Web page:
How to Convert Differential Pressure to Flow

By Thomas Bourdin
Jupiterimages/Photos.com/Getty Images

The field of fluid mechanics is concerned with studying the movement of fluids. One of the cornerstones of this field is Bernoulli's equation, named for the eighteenth-century scientist, Daniel Bernoulli. This equation relates many physical quantities in fluid mechanics into an elegant and simple-to-understand equation. For example, using Bernoulli's equation, it is possible to relate the differential pressure of a fluid (i.e., the difference in pressure of the fluid between two different points) with the flow of the fluid, which is important if you would like to measure how much fluid flows over a given amount of time.

To find the velocity of the fluid flow, multiply the differential pressure by two and divide this number by the density of the flowing material. As an example, assuming a differential pressure of 25 Pascals (or Pa, the unit of measurement of pressure) and the material is water, which has a density of 1 kilogram per meter cubed (kg/m^3), the resulting number will be 50 meters squared per seconds squared (m^2/s^2). Call this result A.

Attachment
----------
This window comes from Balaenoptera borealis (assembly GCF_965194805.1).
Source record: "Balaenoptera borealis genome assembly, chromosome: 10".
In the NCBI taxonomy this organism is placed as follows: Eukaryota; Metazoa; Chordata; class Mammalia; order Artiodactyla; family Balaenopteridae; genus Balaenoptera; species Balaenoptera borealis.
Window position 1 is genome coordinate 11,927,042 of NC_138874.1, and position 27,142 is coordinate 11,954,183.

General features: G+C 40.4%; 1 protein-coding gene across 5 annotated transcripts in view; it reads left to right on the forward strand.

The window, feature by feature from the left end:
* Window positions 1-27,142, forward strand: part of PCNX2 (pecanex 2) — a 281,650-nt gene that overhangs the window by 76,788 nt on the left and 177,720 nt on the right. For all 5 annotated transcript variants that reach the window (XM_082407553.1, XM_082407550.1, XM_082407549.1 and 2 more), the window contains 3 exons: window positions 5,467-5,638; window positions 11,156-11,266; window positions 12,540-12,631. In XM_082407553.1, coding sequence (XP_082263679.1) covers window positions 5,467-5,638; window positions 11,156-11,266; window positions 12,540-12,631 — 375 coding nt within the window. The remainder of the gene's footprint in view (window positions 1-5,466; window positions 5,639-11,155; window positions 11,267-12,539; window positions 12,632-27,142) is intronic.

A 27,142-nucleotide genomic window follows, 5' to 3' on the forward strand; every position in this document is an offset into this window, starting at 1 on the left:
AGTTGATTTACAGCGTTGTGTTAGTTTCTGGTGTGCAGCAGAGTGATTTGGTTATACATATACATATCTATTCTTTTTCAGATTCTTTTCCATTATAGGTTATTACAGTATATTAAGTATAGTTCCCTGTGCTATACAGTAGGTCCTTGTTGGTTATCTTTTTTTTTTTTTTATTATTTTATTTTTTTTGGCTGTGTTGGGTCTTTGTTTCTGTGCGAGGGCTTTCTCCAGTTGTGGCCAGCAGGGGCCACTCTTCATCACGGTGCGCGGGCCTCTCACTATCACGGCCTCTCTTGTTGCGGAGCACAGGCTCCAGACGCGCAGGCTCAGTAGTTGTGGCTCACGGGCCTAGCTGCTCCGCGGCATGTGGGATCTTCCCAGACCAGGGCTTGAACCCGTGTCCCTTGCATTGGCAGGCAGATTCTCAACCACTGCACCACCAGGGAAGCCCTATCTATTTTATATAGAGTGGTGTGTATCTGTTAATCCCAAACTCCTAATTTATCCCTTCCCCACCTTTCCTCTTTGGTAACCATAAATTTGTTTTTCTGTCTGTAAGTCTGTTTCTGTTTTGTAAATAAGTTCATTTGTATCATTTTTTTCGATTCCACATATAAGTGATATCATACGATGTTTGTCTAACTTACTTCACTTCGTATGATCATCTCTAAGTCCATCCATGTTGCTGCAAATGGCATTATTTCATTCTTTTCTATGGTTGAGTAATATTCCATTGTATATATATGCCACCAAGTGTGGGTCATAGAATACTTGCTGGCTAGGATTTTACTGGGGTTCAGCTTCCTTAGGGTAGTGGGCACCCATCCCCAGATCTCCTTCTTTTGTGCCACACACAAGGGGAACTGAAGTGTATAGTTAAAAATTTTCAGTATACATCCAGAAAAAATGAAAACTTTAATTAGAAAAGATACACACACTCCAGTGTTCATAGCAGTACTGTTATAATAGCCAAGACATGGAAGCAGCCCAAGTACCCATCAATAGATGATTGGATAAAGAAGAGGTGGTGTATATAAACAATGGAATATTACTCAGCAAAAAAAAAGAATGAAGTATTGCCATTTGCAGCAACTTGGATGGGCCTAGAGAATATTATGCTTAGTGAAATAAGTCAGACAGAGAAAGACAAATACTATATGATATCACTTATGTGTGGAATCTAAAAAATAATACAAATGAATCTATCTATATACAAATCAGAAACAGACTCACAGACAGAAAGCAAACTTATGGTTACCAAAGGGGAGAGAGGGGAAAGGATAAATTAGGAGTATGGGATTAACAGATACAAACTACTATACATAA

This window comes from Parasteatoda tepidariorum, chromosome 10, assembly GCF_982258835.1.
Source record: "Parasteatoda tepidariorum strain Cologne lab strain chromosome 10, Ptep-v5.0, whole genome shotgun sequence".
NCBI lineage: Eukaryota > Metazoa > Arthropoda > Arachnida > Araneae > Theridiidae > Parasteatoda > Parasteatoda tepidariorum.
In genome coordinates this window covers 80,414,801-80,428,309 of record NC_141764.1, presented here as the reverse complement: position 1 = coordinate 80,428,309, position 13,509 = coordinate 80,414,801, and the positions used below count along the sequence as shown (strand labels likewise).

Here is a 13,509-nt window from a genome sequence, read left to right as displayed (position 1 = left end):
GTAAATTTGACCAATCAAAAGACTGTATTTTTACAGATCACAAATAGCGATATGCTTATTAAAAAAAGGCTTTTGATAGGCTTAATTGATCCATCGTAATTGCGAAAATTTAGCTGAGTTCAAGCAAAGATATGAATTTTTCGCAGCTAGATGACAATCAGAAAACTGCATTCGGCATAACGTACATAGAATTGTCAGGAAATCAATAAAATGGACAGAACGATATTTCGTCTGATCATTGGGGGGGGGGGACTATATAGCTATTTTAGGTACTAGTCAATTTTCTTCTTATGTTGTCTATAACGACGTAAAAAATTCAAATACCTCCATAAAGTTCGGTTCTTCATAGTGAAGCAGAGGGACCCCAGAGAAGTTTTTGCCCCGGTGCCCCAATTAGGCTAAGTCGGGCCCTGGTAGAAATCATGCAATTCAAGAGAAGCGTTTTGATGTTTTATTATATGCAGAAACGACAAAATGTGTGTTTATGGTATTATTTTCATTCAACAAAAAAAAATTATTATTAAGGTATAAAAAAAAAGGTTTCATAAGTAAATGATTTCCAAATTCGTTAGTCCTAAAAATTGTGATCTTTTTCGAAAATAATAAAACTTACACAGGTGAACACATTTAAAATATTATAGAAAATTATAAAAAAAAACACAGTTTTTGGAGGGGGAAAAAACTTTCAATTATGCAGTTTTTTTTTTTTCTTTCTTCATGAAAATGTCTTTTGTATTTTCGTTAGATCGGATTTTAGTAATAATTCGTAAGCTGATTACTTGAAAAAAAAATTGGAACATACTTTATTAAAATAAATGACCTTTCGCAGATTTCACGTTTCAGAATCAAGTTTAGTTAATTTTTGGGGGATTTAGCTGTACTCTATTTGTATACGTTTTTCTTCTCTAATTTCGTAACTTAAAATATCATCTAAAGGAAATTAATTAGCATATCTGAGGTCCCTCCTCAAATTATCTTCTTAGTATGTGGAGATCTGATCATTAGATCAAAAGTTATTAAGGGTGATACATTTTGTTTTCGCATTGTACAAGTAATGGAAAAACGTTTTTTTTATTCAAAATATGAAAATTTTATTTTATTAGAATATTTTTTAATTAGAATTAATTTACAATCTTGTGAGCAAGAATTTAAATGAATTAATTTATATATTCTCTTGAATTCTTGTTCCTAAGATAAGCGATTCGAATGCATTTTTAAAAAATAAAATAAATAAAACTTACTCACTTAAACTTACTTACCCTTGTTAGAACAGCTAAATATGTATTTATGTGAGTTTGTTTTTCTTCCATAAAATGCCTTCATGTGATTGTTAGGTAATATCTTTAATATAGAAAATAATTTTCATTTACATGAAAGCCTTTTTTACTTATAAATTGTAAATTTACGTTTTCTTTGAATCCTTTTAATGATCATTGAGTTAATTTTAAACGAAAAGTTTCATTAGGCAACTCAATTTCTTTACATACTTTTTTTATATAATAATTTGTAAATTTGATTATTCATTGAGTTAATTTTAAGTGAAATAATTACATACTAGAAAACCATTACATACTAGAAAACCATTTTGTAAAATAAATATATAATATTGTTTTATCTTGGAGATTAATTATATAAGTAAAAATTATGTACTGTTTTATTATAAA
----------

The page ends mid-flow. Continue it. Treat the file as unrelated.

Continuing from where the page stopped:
Find the square root of result A. Using our example, the square root of 50 m^2/s^2 is 7.07 m/s. This is the velocity of the fluid.

Determine the area of the pipe the fluid is moving through. For example, if the pipe has a radius of 0.5 meters (m), the area is found by squaring the radius (i.e. multiplying the area by itself) and multiplying by the constant pi (keeping as many decimal places as possible; the value of pi stored in your calculator will suffice). In our example, this gives 0.7854 meters squared (m^2).

Calculate the flow rate by multiplying the fluid velocity by the area of the pipe. Concluding our example, multiplying 7.07 m/s by 0.7854 m^2 gives 5.55 meters cubed per second (m^3/s). This is the fluid flow rate.

About the Author

Thomas Bourdin began writing professionally in 2010. He writes for various websites, where his interests include science, computers and music. He holds a Bachelor of Science degree in physics with a minor in mathematics from the University of Saskatchewan and a Master of Science in physics from Ryerson University.